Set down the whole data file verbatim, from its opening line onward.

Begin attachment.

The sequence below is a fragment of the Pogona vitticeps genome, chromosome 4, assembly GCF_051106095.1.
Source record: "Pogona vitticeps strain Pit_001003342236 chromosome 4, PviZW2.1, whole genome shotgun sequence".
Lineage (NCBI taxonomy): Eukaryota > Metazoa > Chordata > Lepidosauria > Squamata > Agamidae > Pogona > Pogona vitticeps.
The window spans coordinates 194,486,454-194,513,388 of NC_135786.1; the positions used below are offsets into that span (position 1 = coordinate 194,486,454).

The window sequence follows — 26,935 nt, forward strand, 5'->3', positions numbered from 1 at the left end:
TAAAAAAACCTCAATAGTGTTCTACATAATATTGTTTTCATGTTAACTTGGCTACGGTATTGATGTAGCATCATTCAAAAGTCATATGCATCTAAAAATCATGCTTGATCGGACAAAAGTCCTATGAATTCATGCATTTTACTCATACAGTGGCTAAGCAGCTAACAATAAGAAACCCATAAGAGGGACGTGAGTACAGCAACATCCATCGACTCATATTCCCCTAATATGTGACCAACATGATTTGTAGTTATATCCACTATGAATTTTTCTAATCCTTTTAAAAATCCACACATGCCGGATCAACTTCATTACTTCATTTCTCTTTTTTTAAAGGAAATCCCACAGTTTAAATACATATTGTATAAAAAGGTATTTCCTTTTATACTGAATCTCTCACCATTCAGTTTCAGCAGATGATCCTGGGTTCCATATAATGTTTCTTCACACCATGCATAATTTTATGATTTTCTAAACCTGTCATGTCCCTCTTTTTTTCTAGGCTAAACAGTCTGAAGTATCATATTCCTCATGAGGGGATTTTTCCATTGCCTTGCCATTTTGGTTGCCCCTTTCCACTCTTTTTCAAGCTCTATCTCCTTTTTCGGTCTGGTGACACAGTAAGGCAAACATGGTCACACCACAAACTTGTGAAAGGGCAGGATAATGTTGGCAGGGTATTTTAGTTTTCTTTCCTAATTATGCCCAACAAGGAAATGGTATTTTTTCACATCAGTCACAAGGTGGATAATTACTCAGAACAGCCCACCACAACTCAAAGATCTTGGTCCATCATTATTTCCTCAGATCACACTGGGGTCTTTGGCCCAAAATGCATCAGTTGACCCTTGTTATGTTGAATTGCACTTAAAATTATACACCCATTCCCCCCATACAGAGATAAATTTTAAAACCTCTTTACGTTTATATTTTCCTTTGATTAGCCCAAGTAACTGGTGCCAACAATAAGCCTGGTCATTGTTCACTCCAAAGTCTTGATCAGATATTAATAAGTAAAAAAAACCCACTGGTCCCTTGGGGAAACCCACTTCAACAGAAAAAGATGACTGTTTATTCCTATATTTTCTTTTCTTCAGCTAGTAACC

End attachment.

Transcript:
The sequence below is a fragment of the Pogona vitticeps genome, chromosome 4, assembly GCF_051106095.1.
Source record: "Pogona vitticeps strain Pit_001003342236 chromosome 4, PviZW2.1, whole genome shotgun sequence".
Lineage (NCBI taxonomy): Eukaryota > Metazoa > Chordata > Lepidosauria > Squamata > Agamidae > Pogona > Pogona vitticeps.
The window spans coordinates 194,486,454-194,513,388 of NC_135786.1; the positions used below are offsets into that span (position 1 = coordinate 194,486,454).

The window sequence follows — 26,935 nt, forward strand, 5'->3', positions numbered from 1 at the left end:
TAAAAAAACCTCAATAGTGTTCTACATAATATTGTTTTCATGTTAACTTGGCTACGGTATTGATGTAGCATCATTCAAAAGTCATATGCATCTAAAAATCATGCTTGATCGGACAAAAGTCCTATGAATTCATGCATTTTACTCATACAGTGGCTAAGCAGCTAACAATAAGAAACCCATAAGAGGGACGTGAGTACAGCAACATCCATCGACTCATATTCCCCTAATATGTGACCAACATGATTTGTAGTTATATCCACTATGAATTTTTCTAATCCTTTTAAAAATCCACACATGCCGGATCAACTTCATTACTTCATTTCTCTTTTTTTAAAGGAAATCCCACAGTTTAAATACATATTGTATAAAAAGGTATTTCCTTTTATACTGAATCTCTCACCATTCAGTTTCAGCAGATGATCCTGGGTTCCATATAATGTTTCTTCACACCATGCATAATTTTATGATTTTCTAAACCTGTCATGTCCCTCTTTTTTTCTAGGCTAAACAGTCTGAAGTATCATATTCCTCATGAGGGGATTTTTCCATTGCCTTGCCATTTTGGTTGCCCCTTTCCACTCTTTTTCAAGCTCTATCTCCTTTTTCGGTCTGGTGACACAGTAAGGCAAACATGGTCACACCACAAACTTGTGAAAGGGCAGGATAATGTTGGCAGGGTATTTTAGTTTTCTTTCCTAATTATGCCCAACAAGGAAATGGTATTTTTTCACATCAGTCACAAGGTGGATAATTACTCAGAACAGCCCACCACAACTCAAAGATCTTGGTCCATCATTATTTCCTCAGATCACACTGGGGTCTTTGGCCCAAAATGCATCAGTTGACCCTTGTTATGTTGAATTGCACTTAAAATTATACACCCATTCCCCCCATACAGAGATAAATTTTAAAACCTCTTTACGTTTATATTTTCCTTTGATTAGCCCAAGTAACTGGTGCCAACAATAAGCCTGGTCATTGTTCACTCCAAAGTCTTGATCAGATATTAATAAGTAAAAAAAACCCACTGGTCCCTTGGGGAAACCCACTTCAACAGAAAAAGATGACTGTTTATTCCTATATTTTCTTTTCTTCAGCTAGTAACC